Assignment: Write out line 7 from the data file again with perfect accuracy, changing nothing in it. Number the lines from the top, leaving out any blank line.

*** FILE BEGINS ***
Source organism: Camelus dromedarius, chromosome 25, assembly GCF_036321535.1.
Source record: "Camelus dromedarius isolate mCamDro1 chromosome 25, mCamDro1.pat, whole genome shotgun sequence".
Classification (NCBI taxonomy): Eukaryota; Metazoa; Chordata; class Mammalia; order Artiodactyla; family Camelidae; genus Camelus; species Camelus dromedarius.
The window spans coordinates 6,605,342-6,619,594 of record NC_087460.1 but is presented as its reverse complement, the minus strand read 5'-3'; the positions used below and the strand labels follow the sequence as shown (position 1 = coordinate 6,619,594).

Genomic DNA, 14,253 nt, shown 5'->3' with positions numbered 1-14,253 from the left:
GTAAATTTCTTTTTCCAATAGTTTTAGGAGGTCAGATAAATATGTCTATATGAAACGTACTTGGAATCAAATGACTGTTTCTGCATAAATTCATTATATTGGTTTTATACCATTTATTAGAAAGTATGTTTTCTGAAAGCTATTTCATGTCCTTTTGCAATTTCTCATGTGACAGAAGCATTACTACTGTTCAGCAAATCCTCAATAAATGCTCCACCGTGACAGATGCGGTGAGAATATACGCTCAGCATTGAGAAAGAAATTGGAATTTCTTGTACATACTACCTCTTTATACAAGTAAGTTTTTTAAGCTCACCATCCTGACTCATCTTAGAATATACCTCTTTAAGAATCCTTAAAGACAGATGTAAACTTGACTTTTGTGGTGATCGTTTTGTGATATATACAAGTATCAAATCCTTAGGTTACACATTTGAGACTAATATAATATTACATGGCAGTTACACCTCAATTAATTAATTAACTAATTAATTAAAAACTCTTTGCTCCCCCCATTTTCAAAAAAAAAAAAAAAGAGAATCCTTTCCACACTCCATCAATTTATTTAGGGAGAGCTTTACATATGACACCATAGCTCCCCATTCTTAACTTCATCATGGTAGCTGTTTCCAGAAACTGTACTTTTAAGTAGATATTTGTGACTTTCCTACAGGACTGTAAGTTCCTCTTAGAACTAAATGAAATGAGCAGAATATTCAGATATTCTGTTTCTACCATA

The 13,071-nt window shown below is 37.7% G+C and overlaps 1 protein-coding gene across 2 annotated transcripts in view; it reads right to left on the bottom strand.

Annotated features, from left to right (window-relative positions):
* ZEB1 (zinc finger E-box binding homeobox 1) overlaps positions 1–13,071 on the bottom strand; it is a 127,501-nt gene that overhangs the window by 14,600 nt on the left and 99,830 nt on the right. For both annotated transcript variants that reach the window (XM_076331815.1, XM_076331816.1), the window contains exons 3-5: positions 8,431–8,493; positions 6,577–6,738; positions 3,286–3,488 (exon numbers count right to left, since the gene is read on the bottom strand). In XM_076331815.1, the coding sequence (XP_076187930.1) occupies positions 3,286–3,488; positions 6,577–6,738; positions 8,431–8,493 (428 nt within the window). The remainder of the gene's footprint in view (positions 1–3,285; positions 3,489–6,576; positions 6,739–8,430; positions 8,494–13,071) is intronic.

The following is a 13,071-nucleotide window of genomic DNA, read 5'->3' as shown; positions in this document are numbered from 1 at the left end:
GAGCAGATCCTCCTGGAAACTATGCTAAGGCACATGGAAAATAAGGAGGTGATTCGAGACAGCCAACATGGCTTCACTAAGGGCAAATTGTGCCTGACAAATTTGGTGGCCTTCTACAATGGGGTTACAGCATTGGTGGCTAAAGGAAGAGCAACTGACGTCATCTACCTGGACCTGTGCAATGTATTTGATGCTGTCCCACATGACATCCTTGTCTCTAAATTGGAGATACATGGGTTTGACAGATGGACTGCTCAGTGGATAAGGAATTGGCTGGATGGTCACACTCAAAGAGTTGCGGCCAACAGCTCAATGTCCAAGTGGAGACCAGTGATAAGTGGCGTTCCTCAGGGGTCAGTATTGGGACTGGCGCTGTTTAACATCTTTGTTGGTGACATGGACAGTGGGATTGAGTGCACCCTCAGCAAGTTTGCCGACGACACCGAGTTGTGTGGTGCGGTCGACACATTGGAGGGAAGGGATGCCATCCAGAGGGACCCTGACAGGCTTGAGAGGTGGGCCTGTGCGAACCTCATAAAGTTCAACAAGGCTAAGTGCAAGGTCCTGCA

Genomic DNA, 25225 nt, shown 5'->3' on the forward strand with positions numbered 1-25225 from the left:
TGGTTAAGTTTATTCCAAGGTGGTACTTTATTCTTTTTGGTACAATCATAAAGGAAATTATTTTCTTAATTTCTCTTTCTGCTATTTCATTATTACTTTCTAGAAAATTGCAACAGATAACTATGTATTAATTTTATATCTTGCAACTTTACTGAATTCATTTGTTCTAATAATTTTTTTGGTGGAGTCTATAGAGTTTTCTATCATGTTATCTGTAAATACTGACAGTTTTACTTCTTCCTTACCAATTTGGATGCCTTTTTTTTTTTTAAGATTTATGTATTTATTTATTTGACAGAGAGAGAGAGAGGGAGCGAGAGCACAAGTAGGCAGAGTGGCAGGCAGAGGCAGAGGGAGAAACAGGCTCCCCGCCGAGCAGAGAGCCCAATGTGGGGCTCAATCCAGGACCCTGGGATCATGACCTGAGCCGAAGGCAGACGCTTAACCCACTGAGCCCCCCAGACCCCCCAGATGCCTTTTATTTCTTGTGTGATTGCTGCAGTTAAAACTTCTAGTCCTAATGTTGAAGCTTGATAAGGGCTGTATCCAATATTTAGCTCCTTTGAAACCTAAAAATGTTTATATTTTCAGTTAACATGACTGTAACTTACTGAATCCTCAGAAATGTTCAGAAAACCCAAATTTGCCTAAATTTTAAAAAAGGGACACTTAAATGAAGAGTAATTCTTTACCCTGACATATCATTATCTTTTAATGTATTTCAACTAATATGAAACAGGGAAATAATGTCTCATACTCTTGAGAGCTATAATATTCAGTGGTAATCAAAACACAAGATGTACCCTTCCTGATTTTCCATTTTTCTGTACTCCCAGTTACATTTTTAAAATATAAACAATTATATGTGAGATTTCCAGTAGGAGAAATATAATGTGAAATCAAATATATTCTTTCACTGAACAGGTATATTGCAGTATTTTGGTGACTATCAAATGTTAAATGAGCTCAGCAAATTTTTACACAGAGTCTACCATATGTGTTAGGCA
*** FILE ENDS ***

The 13,071-nt window shown below is 37.7% G+C and overlaps 1 protein-coding gene across 2 annotated transcripts in view; it reads right to left on the bottom strand.